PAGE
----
Drug manufacturers and distributors want to ensure they are giving out the right amount of medication and this will enable them to do that, said O'Brien. Static electricity is a major challenge in the effective use of inhalation devices because tiny drug particles can build up electrostatic charges that cause them to adhere to the device instead of being dispensed to the patient. These compounds provide permanent anti-static performance to prevent that.
O'Brien also said Sabic continues to work on providing materials that allow thinner walls for housings but retain the same impact resistance, and to develop materials that can make medical products and devices smaller and more portable.
With home health care, things are getting smaller and more portable, O'Brien said. And with more products now going home with the patient, materials have to be more chemical-resistant because you don't know what people will be using to keep them clean. The products become a piece of furniture and must satisfy that concern as well, he said.
The medical industry needs to create designs that connect with the patient, and put parts in front of humans that make them feel human, agreed Nelson of Eastman Chemical, which announced at the show a partnership with DD Studio in Carlsbad, Calif., to develop and design potential medical applications that are focused on such innovations.
It has grown more important for materials suppliers and designers to work together, said Scott Hanson, global industry leader for the medical market segment of Eastman's specialty plastics business. Through our collaboration, we can help designers who are creating state-of-the-art medical devices to bring them to market easier and faster, and also consider next-generation materials to solve industry issues.
Eastman also unveiled MP100, a new grade of its Tritan copolyester aimed at rigid medical packaging markets, following on the heels of its introduction of Tritan for medical applications a year ago.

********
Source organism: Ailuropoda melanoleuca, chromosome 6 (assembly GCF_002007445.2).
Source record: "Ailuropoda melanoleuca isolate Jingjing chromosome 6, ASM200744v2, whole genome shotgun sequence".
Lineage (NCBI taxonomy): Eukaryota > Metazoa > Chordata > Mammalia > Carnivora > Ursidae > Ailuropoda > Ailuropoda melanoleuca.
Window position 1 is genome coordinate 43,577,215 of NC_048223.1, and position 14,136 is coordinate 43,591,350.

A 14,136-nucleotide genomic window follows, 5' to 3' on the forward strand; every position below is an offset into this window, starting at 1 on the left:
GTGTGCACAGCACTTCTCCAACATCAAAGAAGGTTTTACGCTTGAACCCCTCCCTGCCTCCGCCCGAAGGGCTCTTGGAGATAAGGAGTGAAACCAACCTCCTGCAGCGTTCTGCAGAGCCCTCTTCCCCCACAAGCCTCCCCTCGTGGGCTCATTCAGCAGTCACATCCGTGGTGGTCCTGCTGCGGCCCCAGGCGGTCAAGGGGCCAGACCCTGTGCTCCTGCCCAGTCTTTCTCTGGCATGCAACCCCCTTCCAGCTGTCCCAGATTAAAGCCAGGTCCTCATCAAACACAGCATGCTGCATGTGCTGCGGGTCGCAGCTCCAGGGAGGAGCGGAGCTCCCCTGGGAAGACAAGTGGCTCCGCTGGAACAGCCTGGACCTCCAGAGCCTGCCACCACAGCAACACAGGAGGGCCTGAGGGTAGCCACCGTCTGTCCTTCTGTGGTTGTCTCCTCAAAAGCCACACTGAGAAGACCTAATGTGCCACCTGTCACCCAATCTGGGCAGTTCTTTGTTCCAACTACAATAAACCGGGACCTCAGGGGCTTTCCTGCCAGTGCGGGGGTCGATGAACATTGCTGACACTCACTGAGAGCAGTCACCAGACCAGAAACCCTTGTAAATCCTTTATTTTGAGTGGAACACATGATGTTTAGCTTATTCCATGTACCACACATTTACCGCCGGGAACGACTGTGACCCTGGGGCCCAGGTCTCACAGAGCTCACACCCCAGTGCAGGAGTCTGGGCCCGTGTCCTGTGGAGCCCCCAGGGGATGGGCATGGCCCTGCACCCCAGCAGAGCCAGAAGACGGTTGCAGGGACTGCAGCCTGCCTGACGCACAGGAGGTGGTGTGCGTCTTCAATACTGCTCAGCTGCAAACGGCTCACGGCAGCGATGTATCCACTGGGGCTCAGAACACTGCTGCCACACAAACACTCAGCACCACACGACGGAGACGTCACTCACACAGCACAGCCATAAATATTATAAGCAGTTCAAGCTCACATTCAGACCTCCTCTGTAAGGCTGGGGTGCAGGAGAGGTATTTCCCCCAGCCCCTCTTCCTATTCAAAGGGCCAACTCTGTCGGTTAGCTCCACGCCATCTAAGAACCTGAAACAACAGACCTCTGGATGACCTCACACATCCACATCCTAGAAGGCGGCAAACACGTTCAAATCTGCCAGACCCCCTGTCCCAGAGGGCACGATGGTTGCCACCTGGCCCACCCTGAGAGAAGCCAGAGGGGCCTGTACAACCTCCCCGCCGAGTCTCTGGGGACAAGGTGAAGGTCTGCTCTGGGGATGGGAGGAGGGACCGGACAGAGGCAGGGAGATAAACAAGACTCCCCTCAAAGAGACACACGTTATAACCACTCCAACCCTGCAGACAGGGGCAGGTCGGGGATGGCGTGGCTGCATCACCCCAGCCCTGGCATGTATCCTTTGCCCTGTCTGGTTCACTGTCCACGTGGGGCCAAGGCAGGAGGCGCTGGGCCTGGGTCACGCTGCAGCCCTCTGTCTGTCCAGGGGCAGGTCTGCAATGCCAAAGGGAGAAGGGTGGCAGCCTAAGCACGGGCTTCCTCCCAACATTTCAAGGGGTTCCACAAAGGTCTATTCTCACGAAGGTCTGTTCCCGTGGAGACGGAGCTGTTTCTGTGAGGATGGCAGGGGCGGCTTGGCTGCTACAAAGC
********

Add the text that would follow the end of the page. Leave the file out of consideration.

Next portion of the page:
Tritan solves some problems the industry has had with parts fracturing in packaging, because it is more resistant to drop-impact, said Hanson. Tritan retains its toughness over a longer period of time than other materials, he claimed. It fills a high-performance need for medical packaging.
In addition, because of Tritan's temperature resistance, companies that want to sterilize at higher temperatures can save money because they can speed up the ethylene oxide sterilization process.
Using Tritan for packaging also allows customers to reduce secondary processes and eliminate foam inserts and cardboard packaging, further reducing their costs, Hanson said.
Eastman also displayed a prototype of a double-dose cup that showcased the ability to join Tritan parts together, without adhesives or fasteners, using a technique known as cold swaging. The technology, developed for Eastman by DD Studio, lets part designers and fabricators bend, crimp and fasten two plastic parts together in a watertight seal using their natural friction, avoiding the use of chemicals, adhesives and mechanical fasteners.
Critically, the process also cuts the cost of manufacturing, improves the ease of assembly and enables the same part to be made with both thick and thin sections, said Hanson.
I expect there will be some announcements this year regarding the use of Tritan in several medical applications possibly in areas such as fluid management and intravenous components or containers, said Hanson.
The key to the future, Eastman's Nelson said, will be to help medical providers minimize hospital-acquired infections, cut costs and reduce the use of resources. We all need to lower our footprint, he said. Tritan will be a key enabler for that.
Other product introductions at the show included:
* A single-use, anti-needle-stick device for pre-filled syringes from Safety Syringes Inc. made from Bayer MaterialScience's Makrolon Rx 1851 resin.
* New elastomer-derivative, performance-enhancing materials for catheter tubing from Clariant International Ltd.
* Twelve new grades of engineering polymers from DuPont Co. with lower material density that make it easier to form geometrically complicated parts and also help minimize finishing operations.
* An expansion by PolyMedex Discovery group of its NanoMed nanoparticle technology to include thermoplastic formulations for the minimally invasive device market.
* New TPE compounds from Teknor Apex that the company claims have double the adhesive strength of standard TPEs when over-molded onto high-density substrates; as well as a new gamma-stable rigid PVC injection molding compound with the strength and clarity needed for tubing connectors, luer locks, valves, drip chambers and instrument handles.
* Bayer MaterialScience's new brand name, BayMedix, for its medical products, coatings, adhesives and custom compound formulations.